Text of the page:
That summer, starting to tackle the first assembly of the edit was very slow. Luckily I then got a job working as the social producer, capturing BTS content on the set of Vikings – which was a great opportunity to observe a large scale production in action. The result of this was that I was able to funnel some of that big network money into completing my own little project. We also had great help from contributors on an IndieGoGo crowdfunding campaign during this time. We shot again in September and managed to nail down those crucial scenes, including the bedroom scenes between Sean and Thomas, and a climactic moment, intercut with the big recital at the end. We also went back to Ardgillan and did some inserts for scenes we’d shot before but for which we hadn’t done enough coverage.

At that point we’d essentially wrapped and could integrate those new scenes into the edit. There was also a shot of a steam engine train that we wanted to capture, and it took a good while making contact with the Railway Preservation Society of Ireland and going off to remote locations to chase locomotives before we got that particular shot in the can. While I was delighted to have finally done our pick ups and completed the film, unfortunately the footage did open a whole new can of worms.

A word to the wise – never ever, ever…EVER, say you’ll “fix it in post”. I know this is Filmmaking 101, but on the pick-ups for Staccato I was all too willing to ignore this basic concept – and allowed equipment in the background of some shots. This was due to the dimensions of the room, the position of the furniture and the way we wanted to light the scene. There seemed be no other option but to have a C-stand holding a light up in the background of a shot. I learned the hard way that remedying these issues afterwards is easier said than done. After a long time trying to work with After Effects artists, I eventually had to work through the scenes myself, painstakingly, one frame at a time, using Photoshop, for 2 weeks solid. I’ll not reveal exactly which were the shots in question (now it should be seamless!), but suffice it to say there was no way around this particular problem and it was the greatest lesson I could have had in learning to get everything you want, as you want it, in-camera.

The edit itself was very long and drawn out. Eventually I emancipated our all-too amenable editor Dylan Knapp, when I felt the cut was exactly where it needed to be. Of course, in the months after that there have been endless tweaks and slight re-workings, which in my mind have improved the film immeasurably or made it worse, depending on what day you ask me. In that time I have gone through periods of being almost unable to look at it anymore, and then other times of being very eager to make new changes. I’ve come to realise that editing, and indeed filmmaking as a whole, is a form of insanity. Putting this much time, energy and money into something is a huge gamble and you wouldn’t do it unless you were totally giddy with the possibilities of cinema. A group of people coming together to become this obsessed with one final product isn’t always rational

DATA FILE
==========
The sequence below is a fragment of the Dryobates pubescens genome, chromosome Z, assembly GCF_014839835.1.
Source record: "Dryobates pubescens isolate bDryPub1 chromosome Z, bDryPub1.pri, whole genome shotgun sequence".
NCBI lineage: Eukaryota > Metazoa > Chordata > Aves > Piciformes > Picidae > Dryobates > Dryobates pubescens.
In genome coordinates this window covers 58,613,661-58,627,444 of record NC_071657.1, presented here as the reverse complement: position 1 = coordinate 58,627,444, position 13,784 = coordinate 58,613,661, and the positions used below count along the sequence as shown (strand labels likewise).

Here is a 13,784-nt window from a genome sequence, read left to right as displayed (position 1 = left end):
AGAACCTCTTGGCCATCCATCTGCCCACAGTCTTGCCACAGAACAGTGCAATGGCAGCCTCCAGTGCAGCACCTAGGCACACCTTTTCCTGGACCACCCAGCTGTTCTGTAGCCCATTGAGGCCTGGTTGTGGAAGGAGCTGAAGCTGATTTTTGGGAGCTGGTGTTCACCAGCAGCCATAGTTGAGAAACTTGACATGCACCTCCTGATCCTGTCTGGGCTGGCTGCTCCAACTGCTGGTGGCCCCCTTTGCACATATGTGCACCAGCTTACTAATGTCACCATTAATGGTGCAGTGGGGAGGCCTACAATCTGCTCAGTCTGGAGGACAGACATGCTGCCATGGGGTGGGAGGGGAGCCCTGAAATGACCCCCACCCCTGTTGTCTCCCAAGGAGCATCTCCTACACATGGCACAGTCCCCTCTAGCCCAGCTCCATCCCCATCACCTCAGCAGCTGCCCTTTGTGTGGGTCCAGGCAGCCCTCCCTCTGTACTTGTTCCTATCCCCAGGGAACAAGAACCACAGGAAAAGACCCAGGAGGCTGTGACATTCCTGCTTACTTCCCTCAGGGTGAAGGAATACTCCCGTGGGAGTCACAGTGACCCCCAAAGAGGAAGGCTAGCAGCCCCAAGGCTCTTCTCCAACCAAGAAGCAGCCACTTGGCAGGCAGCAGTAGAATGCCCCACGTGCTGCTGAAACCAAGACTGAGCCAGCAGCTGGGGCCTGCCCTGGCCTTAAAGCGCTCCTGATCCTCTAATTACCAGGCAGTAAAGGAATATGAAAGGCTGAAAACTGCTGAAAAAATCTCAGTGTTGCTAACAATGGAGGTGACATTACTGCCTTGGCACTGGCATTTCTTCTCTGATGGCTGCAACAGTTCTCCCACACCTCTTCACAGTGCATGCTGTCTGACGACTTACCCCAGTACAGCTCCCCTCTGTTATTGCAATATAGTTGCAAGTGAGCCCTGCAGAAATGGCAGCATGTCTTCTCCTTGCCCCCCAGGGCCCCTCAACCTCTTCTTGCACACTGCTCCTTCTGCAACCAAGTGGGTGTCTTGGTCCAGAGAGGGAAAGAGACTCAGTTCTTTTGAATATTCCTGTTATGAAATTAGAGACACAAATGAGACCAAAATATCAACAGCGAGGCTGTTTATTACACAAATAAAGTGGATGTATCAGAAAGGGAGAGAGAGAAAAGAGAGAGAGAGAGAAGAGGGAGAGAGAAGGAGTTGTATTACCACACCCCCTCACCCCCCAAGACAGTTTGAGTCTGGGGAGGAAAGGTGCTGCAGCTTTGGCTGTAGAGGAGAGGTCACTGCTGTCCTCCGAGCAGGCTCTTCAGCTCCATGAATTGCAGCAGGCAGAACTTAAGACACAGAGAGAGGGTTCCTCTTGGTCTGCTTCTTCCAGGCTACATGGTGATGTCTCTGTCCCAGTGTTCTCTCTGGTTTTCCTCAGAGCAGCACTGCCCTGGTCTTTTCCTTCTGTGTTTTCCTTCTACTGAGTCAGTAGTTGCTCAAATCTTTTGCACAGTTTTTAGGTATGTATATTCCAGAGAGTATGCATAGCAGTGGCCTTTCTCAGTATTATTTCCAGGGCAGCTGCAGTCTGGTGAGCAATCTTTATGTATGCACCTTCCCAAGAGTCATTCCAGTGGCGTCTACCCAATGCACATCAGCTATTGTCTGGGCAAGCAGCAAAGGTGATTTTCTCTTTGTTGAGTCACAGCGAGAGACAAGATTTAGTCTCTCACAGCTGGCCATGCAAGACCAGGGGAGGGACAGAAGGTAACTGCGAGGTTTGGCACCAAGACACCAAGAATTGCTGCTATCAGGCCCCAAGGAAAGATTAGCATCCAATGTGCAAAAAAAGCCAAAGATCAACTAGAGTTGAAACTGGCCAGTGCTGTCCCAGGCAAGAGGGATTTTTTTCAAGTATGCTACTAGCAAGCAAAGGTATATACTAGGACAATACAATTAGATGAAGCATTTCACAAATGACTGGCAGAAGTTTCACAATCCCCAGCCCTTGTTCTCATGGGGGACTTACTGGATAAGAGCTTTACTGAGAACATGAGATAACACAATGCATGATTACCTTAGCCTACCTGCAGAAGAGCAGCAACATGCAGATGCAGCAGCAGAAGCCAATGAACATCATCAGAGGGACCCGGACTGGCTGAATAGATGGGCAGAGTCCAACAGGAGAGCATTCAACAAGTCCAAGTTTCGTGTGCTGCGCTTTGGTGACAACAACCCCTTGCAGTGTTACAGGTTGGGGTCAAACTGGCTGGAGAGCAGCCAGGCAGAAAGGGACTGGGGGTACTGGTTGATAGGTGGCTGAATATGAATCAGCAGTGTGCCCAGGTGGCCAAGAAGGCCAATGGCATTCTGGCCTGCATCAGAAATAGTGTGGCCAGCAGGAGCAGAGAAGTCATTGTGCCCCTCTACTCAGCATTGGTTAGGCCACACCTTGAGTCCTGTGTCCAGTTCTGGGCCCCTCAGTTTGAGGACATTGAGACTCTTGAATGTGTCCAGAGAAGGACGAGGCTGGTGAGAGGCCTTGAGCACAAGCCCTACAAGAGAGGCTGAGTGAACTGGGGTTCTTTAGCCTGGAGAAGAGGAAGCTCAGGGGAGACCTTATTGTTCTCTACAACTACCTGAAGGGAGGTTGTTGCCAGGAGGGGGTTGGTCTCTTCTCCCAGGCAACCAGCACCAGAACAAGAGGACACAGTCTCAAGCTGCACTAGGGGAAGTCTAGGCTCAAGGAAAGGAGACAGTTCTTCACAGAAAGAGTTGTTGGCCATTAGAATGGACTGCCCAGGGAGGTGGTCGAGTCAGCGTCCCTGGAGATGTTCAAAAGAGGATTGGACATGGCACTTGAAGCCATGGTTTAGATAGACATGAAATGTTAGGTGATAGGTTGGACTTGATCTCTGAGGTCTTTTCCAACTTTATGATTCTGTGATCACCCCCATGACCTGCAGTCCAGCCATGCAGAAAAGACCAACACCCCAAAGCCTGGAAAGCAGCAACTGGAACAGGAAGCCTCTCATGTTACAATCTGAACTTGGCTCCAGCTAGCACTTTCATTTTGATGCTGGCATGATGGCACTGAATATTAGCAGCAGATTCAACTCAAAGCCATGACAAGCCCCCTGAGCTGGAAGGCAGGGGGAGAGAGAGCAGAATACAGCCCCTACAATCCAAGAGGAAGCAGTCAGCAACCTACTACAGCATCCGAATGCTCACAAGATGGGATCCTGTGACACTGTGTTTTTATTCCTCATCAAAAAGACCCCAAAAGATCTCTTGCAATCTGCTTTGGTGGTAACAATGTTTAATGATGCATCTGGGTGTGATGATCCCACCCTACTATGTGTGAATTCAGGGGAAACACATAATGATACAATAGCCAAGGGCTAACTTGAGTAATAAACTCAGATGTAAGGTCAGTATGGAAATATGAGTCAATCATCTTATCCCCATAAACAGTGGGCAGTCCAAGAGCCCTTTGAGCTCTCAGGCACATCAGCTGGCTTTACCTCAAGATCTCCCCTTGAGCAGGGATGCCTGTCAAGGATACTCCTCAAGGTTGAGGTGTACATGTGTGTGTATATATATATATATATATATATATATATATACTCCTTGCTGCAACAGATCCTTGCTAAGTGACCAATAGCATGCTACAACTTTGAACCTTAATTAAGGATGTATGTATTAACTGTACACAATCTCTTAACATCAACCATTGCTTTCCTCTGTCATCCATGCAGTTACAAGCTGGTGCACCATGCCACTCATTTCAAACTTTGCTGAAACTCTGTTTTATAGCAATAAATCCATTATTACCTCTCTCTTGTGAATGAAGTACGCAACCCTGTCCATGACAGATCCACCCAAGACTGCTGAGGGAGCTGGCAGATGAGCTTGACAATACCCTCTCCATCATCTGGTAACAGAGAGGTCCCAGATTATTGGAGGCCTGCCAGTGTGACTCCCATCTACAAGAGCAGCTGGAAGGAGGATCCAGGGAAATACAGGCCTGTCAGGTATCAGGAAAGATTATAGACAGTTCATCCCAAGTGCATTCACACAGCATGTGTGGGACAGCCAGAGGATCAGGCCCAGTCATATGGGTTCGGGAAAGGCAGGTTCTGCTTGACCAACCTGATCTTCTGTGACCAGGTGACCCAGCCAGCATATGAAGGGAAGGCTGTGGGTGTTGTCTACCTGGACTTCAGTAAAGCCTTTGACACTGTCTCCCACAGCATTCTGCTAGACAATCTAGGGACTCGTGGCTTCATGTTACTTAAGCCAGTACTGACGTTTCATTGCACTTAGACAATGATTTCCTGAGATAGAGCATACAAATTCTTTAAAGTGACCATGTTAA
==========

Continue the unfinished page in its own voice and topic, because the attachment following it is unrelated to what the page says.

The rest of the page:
The duration of ‘Staccato’ started at around 25 minutes. We have now reduced to 22:32, but as it stands that is still a challenge in getting the film programmed. We are currently in consideration for numerous international festivals, many with an LGBT theme, but it is a tough sell due to its length. The fact that it’s a film with a 3-act structure (almost a short that thinks it’s a feature!) makes it hard to make room for amongst other short films. Also, while the film may be themed for a niche market it is quite doom-and-gloom in its portrayal, rather than the more uplifting or titillating films that often screen at these festivals. Nevertheless I am confident that there is an audience for this film. It is something the whole cast and crew worked very hard on, and we believe that it deserves to be seen.

I am currently developing another shorter drama called ‘Tidings’ this time a contemporary story (phew!) with a small cast (double phew!) The film is about a mother and daughter, spending an afternoon celebrating the daughter’s 30th birthday. They stroll along the pier and have a chat over coffee in the park, but as the hour grows late and the shadows lengthen, the truth of their connection begins to unravel. Miguel, Caroline and I were lucky enough to do some camera tests early this year to experiment with locations and lighting, and also to get our two stars, Elga Fox and Mary McNamara, in front of the lens together. You can watch the teaser trailer below; which gives a sense of the mood we’re aiming for. I am still working on the script and seeking funding for this project.

Staccato is a self-financed short film written and directed by Eoghan McQuinn and produced by Caroline Kealy of Khaotic Pictures. Principal photography was completed in 2014 with cinematographer Miguel Ángel Viñas on the Arri Alexa, provided by Panavision Ireland and lights by Cine Electric and Con Dempsey. The film was shot on location in stately homes in North Co. Dublin and Co. Wicklow. Production & Costume Design by Sorcha Dianamh. The film features classical piano performed by pianist David O’Shea. The film was edited by Dylan Knapp.